Train staff to NEVER EVER “enable macros”: Unless you’re working with software developers that regularly use Visual Basic, no one in your company will need or use macros. Further, the vast majority of employees will never receive any document that requires macros to operate. Train staff to watch out for files and a pop-up box that appears saying: “Security Warning: Macros have been disabled—Options.” Encourage them to ignore it and forward the email and document to the security team immediately.
Disable the macro settings in Office software: Set the defaults on employee Microsoft Office applications to make sure that macros are disabled.
Remind staff, friends, and family members to not open unsolicited or unexpected attachments: Many types of malware, including ransomware are often embedded in attachments.
Improve Your Protection
Security is a growing expense of doing business. Unfortunately, the truth is that while most companies employ some limited number of cybersecurity professionals, it is not always realistic resource-wise (or even wise) for a company to build their own security apparatus, particularly given the highly variable and complex nature of today’s cyberthreats. When selecting a cybersecurity vendor, organizations should evaluate their email security with an eye to the fact that more than 90% of all cyberattacks start in email. Gateways protect email and infrastructure with real-time anti-spam and anti-malware protection before threats reach end-users. We’ve produced this security buyer’s guide, as well as a version specifically for Office 365 admins, if you are looking for a checklist of items to cover and questions to ask in selecting your vendors.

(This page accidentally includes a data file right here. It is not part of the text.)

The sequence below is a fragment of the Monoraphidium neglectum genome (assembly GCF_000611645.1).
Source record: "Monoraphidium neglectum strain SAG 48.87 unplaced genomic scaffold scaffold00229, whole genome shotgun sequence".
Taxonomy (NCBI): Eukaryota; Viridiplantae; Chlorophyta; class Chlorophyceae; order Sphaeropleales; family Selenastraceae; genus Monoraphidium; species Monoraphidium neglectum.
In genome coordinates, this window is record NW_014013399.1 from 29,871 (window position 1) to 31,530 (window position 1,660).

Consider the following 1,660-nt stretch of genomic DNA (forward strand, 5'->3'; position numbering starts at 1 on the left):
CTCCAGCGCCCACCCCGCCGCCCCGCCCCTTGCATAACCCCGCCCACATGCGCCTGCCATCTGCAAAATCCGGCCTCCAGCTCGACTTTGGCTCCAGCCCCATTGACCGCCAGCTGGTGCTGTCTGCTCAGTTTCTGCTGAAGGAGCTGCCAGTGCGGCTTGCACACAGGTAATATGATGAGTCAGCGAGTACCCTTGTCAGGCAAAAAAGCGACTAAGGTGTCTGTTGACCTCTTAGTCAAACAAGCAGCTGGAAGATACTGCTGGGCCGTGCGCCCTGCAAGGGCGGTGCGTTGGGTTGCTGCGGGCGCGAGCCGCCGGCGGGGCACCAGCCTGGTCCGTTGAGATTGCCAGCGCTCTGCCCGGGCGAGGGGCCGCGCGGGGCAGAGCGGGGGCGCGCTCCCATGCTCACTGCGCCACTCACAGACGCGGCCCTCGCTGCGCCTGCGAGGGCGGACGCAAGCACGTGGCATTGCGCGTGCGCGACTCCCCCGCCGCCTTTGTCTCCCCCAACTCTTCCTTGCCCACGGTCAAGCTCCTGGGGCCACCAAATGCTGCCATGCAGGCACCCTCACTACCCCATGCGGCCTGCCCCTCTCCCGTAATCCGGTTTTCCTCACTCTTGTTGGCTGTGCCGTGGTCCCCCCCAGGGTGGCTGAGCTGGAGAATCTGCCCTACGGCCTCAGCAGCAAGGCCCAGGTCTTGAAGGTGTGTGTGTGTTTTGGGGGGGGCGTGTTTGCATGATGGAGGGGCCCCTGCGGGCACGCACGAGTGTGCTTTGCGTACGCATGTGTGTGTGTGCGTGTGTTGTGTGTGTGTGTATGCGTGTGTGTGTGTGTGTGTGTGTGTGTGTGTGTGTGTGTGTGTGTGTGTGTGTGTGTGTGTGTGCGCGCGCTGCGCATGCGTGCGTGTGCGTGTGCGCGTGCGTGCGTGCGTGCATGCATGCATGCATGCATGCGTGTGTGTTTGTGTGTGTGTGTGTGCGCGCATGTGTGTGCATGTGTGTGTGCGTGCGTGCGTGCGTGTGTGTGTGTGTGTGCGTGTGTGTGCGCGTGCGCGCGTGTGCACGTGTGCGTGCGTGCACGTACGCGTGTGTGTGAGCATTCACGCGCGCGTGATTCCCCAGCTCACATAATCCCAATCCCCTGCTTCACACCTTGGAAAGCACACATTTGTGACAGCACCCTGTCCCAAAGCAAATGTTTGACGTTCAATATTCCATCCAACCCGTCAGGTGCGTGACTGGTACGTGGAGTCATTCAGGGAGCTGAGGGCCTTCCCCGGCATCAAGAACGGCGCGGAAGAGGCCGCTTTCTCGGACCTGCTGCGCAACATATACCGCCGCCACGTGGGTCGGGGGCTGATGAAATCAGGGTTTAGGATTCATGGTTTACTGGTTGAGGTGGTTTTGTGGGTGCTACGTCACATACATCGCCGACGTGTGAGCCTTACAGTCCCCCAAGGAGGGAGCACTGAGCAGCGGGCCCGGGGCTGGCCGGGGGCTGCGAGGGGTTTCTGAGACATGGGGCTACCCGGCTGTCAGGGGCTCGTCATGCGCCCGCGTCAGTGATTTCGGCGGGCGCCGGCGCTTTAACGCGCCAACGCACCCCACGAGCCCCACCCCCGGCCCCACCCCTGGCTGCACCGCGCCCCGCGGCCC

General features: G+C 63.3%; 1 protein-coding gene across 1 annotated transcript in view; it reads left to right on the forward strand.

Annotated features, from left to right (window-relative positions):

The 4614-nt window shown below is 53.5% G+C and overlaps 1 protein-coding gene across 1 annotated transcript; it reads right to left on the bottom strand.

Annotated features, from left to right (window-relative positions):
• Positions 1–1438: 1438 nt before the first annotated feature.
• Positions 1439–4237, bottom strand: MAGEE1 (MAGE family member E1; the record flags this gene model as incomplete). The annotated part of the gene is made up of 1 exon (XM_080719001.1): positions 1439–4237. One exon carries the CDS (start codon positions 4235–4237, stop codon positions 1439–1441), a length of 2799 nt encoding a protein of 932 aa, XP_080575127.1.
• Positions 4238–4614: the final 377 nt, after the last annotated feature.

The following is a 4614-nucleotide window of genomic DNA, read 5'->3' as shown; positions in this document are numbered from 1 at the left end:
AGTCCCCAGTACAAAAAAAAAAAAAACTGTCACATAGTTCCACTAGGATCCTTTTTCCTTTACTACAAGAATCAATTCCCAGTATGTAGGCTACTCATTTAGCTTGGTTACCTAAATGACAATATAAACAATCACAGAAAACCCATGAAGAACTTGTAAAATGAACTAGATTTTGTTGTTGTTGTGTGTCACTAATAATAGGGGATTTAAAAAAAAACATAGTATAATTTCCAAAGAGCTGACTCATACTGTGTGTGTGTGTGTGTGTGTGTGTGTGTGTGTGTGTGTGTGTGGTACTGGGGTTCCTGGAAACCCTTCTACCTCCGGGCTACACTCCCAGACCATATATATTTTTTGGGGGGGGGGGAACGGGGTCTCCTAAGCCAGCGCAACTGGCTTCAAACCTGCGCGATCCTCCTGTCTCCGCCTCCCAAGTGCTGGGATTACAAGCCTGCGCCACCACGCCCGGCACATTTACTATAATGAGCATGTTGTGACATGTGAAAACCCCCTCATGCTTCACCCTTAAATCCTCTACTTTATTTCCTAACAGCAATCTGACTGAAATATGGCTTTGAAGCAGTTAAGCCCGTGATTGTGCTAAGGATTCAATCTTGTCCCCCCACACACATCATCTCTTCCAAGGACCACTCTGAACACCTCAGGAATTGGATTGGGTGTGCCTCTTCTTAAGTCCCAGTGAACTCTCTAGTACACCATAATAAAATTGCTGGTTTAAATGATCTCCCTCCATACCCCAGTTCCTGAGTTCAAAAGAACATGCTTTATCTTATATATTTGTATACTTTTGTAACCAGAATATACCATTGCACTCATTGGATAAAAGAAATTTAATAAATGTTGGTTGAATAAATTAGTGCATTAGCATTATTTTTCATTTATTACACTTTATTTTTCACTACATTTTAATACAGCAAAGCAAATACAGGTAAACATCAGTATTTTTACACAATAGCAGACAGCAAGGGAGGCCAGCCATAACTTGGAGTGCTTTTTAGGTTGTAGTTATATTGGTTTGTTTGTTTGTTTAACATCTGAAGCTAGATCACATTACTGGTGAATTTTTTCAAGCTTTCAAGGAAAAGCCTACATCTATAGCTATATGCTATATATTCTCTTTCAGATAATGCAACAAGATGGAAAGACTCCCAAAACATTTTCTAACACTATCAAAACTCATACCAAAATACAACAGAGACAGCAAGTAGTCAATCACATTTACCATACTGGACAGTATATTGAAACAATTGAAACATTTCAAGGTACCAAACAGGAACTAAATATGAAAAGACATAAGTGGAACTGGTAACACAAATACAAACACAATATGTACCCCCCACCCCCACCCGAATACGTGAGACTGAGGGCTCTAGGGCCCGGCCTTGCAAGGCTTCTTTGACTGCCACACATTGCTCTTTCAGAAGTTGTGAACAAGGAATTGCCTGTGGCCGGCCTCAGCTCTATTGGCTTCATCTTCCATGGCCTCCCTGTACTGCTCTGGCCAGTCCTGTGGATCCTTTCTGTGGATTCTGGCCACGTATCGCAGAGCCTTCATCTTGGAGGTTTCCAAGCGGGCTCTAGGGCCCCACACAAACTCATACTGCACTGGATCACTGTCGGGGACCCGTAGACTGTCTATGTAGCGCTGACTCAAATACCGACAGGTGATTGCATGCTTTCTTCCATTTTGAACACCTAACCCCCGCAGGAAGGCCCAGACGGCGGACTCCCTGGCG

“Good Enough” Isn’t Enough Anymore
The fact that emails (and not just phishing emails) are becoming increasingly stealthy underscores the importance of advanced security capabilities, like having network sandboxing inline in your email security solution. And it can’t be just any old sandboxing — so much ransomware today (and malware in general) is now programmed to detect when it is in a traditional, virtualized sandbox server, and thus evades detection by stopping itself from executing. Cloud-based “multi-array” solutions use a variety of sandboxes, each with different security features to identify and stop never-before-seen malware.
And, of course, endpoint security with active monitoring offers constant visibility into various network endpoints, so companies can identify breaches more quickly. It is critical to make sure that your company’s endpoint security is entirely up-to-date and operating with information that reflects the latest threats.
Enhance Your Prevention
Ongoing preventative measures can also help ensure that corporate and personal systems remain operational, even when cybercriminals attack, such as:
Backup and Recovery: Once a backup system is implemented, conduct regularly scheduled full- and incremental-data backups. Then, test the backups at consistent intervals to ensure accuracy and data recovery procedures. Remember to retest after system updates or upgrades.
Limit Network Shared Drives: While shared drive usage is popular and offers a level of convenience to employees, it also has limits when it comes to security. Consider adding no-write permissions, limiting the number of shared drives, or reducing the extent to which shared drives are mapped to large or sensitive file repositories.